When You Deal With Credit Card Debt, Make It A Priority New

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Question:

I owe a large amount on several credit cards. Last year I was hospitalized and had to bill my deductibles and some medications. Also, I had to replace my car’s transmission. I can afford to pay only the minimum amount owed on these credit cards. I’ve never been in debt, and now I’m worried. Do you have any suggestions?

Reply:

You are not alone in such a financial situation. In a recent Forbes article, it was found that for seniors, “having a credit card balance is the best indicator of difficulty paying monthly bills and financial hardship.” However, you can try to control the amount of your debt. Your high medical bills and prescriptions suggest that your health insurance is not meeting your needs.

I encourage you to review your current health insurance coverage with one of the highly trained volunteer counselors of the SHINE (Serving Everyone’s Health Insurance Needs) program. SHINE volunteers provide free, unbiased information and are intimately familiar with all approved plans in the area where you live and can help you find another business with more comprehensive coverage. This is especially important for anyone who needs a lot of prescription drugs, because not all plans are created equal. It may be too late to pay your current bills, but in the future, remember that hospital billing departments often work with patients to arrange payment plans at lower rates than cards. credit. To arrange a Medicare consultation, call your local Senior Center or the SHINE regional office at 978-946-1374.

Additionally, you may want to consider making credit card debt and consolidating that debt a top priority. Many organizations offer debt consolidation services, but choose a reputable one that has your best interests in mind. One option is the Financial Resources Program, which is part of the AARP Foundation, which is administered by our agency. The goals of the program are to help older people make sound financial decisions and to provide them with the basic skills to successfully manage their financial resources.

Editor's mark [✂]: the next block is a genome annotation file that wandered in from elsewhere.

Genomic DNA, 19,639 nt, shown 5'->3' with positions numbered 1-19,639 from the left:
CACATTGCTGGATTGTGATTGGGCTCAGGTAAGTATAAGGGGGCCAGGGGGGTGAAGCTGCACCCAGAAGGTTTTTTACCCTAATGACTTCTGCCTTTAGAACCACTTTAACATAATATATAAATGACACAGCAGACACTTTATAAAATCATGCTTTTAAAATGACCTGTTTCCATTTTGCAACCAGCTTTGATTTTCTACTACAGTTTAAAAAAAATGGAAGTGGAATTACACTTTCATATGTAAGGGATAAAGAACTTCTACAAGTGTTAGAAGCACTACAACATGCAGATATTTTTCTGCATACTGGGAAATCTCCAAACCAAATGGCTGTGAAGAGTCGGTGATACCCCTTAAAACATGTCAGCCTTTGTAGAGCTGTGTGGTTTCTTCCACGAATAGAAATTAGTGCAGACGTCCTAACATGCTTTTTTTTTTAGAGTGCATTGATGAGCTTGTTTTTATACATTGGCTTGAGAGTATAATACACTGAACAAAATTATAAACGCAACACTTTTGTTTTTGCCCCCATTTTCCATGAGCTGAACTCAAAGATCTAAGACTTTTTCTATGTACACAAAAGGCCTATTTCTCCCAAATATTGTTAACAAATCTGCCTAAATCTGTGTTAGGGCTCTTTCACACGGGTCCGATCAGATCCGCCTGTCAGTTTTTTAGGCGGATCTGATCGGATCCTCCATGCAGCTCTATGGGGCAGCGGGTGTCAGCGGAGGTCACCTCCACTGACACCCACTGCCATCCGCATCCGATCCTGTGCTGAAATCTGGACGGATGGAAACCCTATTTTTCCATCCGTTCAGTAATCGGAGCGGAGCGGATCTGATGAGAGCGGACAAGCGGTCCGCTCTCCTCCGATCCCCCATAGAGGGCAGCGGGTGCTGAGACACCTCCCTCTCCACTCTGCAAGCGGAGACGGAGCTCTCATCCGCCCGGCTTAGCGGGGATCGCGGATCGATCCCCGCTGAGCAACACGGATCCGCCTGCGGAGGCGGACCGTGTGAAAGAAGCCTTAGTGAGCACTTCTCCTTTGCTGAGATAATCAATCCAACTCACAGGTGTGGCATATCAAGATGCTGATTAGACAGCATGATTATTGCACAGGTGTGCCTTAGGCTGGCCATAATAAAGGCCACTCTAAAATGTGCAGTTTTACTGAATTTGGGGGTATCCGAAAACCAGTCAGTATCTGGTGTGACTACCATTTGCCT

These volunteers treat all conversations with the highest level of sensitivity and confidentiality. They may offer you suggestions for reducing your credit card debt, but the final decision to take action will be up to you. If you want to continue down this path, they may be able to help you negotiate with the credit card or debt consolidation company. You can contact the Financial Resources Program at 978-946-1462.

I wish you good luck.

Do you have difficulty caring for an elderly person or are you having difficulty finding resources? Our experienced staff are available to assist you. Visit us online at www.ESMV.org for more information. You can also call us at 1-800-892-0890 or email [email protected] Joan Hatem-Roy is the CEO of Merrimack Valley and North Coast Seniors Services.

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